India is a dumping ground for iPhone4.
By R. Chandrasekaran
CHENNAI: The world’s top technology bellwether Apple’s iPhone sales witnessed a record growth of 400 percent in India in the June quarter. One of the primary reasons for Apple’s profit beating the Wall Street estimate was the robust iPhone sales in the U.S. as well as worldwide, except China.
The company’s CEO Tim Cook disclosed during the investors’ conference call on Tuesday that iPad also recorded a double digit sales growth in the just concluded third quarter in India. While pointing out that Apple enjoyed a greater success in emerging markets such as the Philippines, India, Poland and Turkey, he conveniently avoided providing break-up figures of these markets.
The company could sell 31.2 million of iPhones in the June quarter, which is significantly higher than the Street estimation of 26 million units. Apple’s iPads also recorded a sale of 14.6 million units worldwide.
It may look surprising to see such a phenomenal growth of iPhone in India since consumers in the region prefer a cheaper smartphone. However, a close look at the events of the company’s strategy indicates that Apple seemed to have used India as a dumping yard to dispose off its iPhone 4.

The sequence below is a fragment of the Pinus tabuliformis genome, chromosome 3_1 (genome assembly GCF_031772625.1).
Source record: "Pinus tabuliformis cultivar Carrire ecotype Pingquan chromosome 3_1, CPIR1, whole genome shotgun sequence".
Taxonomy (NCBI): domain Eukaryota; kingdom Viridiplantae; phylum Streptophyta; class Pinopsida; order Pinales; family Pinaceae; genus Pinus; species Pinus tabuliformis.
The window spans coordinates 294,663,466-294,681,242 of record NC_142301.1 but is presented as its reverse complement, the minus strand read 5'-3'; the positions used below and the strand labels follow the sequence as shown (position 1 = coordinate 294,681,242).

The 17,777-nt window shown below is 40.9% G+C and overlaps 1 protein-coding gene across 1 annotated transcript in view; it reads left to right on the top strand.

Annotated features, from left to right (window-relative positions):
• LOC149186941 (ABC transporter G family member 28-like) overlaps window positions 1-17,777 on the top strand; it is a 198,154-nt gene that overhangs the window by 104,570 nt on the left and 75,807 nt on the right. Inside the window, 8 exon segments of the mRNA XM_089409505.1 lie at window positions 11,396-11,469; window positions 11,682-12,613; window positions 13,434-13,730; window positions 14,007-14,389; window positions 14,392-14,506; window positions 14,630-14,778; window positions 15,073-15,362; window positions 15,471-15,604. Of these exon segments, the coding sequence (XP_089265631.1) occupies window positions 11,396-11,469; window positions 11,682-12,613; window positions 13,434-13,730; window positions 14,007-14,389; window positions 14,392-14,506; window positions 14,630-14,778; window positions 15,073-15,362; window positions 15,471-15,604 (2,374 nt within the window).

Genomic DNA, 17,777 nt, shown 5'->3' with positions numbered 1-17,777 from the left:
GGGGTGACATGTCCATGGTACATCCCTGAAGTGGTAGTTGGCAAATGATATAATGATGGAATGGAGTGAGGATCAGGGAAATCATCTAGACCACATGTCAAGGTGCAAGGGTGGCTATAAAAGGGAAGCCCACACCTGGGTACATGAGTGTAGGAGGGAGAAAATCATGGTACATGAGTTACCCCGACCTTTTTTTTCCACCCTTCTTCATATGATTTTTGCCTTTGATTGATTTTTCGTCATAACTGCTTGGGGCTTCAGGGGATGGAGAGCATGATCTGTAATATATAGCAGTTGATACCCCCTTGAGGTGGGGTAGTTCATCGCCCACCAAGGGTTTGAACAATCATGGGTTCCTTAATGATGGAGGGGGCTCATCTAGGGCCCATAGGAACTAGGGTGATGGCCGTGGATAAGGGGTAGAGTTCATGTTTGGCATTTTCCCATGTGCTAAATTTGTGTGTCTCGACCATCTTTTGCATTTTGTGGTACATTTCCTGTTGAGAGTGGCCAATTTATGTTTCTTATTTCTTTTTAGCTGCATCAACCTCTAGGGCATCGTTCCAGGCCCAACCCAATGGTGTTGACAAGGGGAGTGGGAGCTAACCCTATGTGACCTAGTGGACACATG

This opinion gains ground because of the fact that the company offered to buyback any brands in April to sell its iPhone 4 for a price of Rs.19,500 since iPhone 5’s starting price is more than Rs.45K. Significantly, Apple was willing to buyback locally made smartphones such as Micromax or Karbonn.
One of the distributors in India, Redington’s national sales head has reportedly viewed that iPhone 4 sales was very strong after the buyback offer was announced by it. Though the rivals started accusing Apple of dumping its old stocks, other leading brands, whether domestic or foreign, also joined the party to promote buyback scheme to lure the consumers.
On the iPad front, the launch of iPad Mini could have been the driving force for recording a double digit upside due to pricing factor.
In China, revenues dropped 43 percent from the second quarter and 14 percent over the previous year’s third quarter. However, in the U.S. and Japan, iPhone sales surged 51 percent and 66 percent, respectively, from the year-ago quarter.
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